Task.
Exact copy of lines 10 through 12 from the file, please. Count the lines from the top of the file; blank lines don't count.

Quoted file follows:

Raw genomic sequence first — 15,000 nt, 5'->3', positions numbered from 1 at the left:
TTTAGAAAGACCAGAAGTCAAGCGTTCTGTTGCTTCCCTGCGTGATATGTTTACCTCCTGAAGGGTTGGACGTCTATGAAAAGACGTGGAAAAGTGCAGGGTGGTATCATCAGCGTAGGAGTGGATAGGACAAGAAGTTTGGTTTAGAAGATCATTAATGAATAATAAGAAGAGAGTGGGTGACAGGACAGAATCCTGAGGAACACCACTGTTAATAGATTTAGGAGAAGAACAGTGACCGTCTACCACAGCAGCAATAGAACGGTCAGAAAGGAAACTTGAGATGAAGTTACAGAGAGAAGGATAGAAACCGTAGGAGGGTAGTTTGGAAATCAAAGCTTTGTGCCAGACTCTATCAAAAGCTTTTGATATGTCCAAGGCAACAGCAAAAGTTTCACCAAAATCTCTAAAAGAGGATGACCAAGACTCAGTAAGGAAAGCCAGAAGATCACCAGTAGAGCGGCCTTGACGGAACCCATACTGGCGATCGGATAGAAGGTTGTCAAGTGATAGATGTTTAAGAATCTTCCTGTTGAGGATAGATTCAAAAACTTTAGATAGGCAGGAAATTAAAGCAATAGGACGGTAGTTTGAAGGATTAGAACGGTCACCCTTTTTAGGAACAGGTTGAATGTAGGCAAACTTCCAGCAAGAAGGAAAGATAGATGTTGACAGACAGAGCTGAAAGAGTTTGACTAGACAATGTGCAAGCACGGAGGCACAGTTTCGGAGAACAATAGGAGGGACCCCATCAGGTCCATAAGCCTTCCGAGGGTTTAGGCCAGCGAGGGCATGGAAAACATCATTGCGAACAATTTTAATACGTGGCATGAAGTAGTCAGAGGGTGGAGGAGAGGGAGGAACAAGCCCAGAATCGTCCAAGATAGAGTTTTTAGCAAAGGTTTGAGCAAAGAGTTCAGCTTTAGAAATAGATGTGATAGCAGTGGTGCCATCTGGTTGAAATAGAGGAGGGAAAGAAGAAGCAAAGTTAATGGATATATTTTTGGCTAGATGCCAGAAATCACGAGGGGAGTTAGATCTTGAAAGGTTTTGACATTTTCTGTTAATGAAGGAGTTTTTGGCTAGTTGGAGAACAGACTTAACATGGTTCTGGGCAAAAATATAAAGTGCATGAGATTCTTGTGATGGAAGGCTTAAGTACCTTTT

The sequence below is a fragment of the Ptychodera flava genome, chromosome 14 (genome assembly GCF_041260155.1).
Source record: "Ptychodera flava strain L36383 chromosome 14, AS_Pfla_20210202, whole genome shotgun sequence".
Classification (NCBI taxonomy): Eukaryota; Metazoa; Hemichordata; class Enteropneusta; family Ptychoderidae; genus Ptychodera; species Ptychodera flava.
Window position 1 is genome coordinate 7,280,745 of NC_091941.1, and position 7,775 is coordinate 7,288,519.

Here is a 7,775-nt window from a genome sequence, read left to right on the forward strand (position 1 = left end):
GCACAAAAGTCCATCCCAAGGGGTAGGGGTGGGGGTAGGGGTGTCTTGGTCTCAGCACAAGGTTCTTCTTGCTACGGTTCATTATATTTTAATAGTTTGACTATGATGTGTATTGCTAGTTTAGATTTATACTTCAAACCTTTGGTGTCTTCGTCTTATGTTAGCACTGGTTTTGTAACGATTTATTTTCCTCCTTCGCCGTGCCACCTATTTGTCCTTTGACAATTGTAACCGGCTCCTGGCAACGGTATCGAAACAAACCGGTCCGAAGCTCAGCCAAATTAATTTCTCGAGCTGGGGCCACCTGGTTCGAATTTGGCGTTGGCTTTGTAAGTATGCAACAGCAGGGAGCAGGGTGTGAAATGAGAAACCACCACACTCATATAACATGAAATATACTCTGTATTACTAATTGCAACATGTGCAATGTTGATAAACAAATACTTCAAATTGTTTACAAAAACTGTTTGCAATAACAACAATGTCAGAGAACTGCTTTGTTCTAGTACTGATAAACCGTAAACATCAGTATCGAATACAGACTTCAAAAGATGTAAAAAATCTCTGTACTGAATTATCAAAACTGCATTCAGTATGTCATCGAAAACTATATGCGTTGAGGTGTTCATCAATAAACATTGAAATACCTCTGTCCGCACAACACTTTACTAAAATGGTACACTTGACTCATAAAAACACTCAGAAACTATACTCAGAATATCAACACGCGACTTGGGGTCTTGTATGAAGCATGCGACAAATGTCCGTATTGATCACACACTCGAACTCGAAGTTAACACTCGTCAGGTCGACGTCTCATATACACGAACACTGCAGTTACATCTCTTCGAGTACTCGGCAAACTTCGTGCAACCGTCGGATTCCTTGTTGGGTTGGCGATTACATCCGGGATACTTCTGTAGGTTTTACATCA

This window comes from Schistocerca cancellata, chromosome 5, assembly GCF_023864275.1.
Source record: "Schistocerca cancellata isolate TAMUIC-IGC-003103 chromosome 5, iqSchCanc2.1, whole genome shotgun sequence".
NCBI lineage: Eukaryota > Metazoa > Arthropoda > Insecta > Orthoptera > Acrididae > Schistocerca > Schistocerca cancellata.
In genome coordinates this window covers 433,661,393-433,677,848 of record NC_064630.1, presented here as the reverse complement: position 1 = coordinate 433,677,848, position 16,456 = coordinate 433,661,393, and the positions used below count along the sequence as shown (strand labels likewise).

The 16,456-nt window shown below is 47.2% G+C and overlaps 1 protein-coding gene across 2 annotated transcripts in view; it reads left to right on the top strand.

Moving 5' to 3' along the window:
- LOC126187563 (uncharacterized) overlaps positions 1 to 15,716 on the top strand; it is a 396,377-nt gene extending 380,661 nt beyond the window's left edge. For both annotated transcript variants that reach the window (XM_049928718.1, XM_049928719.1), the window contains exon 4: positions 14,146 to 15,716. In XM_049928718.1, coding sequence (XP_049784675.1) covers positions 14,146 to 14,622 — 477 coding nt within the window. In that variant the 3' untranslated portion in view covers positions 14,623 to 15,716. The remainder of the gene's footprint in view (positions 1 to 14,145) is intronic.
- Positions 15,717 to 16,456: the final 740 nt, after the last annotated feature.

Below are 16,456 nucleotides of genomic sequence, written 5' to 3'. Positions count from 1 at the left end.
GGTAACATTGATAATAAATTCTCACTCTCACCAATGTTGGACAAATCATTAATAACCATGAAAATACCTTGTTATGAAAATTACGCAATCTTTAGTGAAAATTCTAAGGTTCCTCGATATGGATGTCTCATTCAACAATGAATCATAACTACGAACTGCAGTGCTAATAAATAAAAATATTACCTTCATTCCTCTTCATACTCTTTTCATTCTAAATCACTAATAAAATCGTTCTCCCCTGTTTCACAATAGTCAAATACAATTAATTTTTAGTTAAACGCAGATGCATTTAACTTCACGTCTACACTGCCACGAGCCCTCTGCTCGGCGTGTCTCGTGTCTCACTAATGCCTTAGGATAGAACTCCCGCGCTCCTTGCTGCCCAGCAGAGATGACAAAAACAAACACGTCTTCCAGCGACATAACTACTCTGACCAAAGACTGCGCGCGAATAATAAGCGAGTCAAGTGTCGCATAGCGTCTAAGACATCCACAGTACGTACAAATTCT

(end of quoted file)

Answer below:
Source record: "Schistocerca cancellata isolate TAMUIC-IGC-003103 chromosome 5, iqSchCanc2.1, whole genome shotgun sequence".
NCBI lineage: Eukaryota > Metazoa > Arthropoda > Insecta > Orthoptera > Acrididae > Schistocerca > Schistocerca cancellata.
In genome coordinates this window covers 433,661,393-433,677,848 of record NC_064630.1, presented here as the reverse complement: position 1 = coordinate 433,677,848, position 16,456 = coordinate 433,661,393, and the positions used below count along the sequence as shown (strand labels likewise).